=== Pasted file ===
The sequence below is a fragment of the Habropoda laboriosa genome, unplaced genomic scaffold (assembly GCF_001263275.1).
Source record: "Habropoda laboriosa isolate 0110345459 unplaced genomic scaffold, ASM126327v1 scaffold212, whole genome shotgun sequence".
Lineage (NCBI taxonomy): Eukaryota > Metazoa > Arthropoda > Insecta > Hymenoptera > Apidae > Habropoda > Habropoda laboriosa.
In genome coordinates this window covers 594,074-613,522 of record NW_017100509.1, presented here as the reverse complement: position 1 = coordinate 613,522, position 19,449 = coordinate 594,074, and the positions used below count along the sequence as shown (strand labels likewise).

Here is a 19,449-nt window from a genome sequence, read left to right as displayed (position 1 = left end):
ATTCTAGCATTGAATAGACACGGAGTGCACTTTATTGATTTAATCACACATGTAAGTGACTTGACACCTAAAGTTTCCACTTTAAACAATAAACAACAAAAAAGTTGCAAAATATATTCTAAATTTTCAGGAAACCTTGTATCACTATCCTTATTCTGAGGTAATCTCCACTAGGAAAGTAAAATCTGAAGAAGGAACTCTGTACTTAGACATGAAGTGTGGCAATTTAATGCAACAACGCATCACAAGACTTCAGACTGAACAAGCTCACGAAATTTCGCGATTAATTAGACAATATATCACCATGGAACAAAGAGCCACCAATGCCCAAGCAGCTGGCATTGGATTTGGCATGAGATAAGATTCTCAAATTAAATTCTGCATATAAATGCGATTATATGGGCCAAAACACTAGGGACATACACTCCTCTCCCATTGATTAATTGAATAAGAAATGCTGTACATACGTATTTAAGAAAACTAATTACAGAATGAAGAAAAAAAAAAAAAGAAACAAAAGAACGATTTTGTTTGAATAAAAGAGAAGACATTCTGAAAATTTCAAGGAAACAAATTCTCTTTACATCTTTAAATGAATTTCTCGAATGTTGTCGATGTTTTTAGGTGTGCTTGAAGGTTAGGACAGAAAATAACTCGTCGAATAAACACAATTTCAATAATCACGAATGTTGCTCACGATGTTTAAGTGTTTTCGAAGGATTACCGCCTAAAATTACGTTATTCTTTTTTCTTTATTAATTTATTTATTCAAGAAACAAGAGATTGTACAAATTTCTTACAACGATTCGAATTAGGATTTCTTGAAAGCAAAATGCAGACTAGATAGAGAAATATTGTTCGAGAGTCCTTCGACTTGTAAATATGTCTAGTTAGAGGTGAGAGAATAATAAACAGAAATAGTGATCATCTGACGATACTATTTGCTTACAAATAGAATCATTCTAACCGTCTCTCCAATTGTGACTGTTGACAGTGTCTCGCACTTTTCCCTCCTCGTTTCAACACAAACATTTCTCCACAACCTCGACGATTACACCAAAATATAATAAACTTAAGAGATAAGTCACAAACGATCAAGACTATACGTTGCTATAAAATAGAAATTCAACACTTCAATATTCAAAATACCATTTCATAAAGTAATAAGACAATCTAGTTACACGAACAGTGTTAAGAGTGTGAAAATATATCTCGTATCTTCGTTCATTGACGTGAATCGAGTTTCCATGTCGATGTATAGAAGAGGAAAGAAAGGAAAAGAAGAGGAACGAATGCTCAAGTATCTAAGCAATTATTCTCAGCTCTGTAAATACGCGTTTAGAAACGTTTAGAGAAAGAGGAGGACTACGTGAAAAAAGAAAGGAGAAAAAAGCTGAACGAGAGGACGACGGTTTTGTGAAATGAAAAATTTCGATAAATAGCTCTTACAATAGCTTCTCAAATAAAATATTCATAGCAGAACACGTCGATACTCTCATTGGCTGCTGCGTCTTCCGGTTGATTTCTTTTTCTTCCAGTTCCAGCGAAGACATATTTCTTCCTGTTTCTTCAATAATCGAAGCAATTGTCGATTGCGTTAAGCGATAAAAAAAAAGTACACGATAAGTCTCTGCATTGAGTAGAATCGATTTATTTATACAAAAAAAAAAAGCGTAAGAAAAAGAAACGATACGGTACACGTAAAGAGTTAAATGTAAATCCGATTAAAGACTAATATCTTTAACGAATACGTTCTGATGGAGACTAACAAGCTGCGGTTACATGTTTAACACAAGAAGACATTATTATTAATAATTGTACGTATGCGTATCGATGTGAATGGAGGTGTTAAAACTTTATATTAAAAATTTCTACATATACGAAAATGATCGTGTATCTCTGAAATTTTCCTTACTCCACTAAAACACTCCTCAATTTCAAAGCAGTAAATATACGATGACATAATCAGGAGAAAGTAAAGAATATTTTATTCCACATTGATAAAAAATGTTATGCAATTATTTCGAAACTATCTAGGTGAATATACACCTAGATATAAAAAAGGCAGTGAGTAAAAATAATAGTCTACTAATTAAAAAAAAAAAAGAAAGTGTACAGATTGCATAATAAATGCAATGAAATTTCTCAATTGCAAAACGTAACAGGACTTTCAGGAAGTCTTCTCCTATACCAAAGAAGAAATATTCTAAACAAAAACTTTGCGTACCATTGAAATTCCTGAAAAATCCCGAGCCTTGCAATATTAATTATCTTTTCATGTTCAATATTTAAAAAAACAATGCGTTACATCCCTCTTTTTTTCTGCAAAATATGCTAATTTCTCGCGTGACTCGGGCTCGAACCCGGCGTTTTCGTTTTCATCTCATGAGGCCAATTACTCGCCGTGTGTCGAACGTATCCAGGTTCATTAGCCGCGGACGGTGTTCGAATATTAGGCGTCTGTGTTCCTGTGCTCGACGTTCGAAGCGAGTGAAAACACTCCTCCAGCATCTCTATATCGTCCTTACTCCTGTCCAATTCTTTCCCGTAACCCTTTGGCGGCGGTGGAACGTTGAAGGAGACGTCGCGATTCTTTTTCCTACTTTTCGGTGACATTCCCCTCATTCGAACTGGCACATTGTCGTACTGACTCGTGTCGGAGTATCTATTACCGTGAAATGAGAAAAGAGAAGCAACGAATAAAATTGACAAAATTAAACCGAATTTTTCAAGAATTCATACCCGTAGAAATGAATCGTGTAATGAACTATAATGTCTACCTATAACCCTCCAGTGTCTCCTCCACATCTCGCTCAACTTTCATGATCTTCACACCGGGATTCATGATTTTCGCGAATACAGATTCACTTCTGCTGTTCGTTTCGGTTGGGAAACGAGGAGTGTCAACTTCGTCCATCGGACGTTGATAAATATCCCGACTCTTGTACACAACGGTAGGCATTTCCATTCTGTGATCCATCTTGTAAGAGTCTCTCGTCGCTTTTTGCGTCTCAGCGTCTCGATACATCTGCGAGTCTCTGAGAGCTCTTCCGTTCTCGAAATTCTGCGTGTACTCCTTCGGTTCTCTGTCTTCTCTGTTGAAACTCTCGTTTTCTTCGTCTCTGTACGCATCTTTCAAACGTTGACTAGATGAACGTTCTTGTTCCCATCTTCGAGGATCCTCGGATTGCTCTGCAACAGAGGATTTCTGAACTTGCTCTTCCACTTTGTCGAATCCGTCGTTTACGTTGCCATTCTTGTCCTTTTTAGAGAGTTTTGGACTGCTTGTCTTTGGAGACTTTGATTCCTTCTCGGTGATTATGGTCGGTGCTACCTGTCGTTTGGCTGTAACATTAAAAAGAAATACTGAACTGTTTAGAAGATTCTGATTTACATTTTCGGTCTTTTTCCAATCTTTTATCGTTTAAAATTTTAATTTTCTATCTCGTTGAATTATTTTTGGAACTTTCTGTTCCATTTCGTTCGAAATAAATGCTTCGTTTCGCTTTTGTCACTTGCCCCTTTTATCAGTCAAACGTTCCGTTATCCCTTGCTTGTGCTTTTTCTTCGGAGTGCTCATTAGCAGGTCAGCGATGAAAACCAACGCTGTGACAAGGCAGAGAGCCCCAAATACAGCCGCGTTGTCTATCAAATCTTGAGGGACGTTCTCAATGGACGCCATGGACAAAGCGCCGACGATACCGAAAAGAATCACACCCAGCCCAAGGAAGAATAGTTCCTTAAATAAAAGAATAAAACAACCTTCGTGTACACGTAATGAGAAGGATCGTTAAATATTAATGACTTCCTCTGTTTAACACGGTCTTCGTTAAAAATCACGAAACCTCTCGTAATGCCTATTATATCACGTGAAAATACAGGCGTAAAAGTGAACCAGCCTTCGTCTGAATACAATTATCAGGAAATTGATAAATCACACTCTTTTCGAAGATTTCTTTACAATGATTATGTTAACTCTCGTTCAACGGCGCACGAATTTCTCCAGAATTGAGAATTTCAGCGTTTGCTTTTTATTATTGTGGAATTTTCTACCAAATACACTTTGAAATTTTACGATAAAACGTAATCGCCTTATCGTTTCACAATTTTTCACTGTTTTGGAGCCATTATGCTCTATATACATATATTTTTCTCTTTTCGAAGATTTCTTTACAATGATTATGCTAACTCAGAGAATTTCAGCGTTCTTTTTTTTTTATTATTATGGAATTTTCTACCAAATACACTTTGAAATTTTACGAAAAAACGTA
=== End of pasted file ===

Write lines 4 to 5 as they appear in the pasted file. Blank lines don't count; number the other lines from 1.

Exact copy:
In genome coordinates this window covers 594,074-613,522 of record NW_017100509.1, presented here as the reverse complement: position 1 = coordinate 613,522, position 19,449 = coordinate 594,074, and the positions used below count along the sequence as shown (strand labels likewise).

Here is a 19,449-nt window from a genome sequence, read left to right as displayed (position 1 = left end):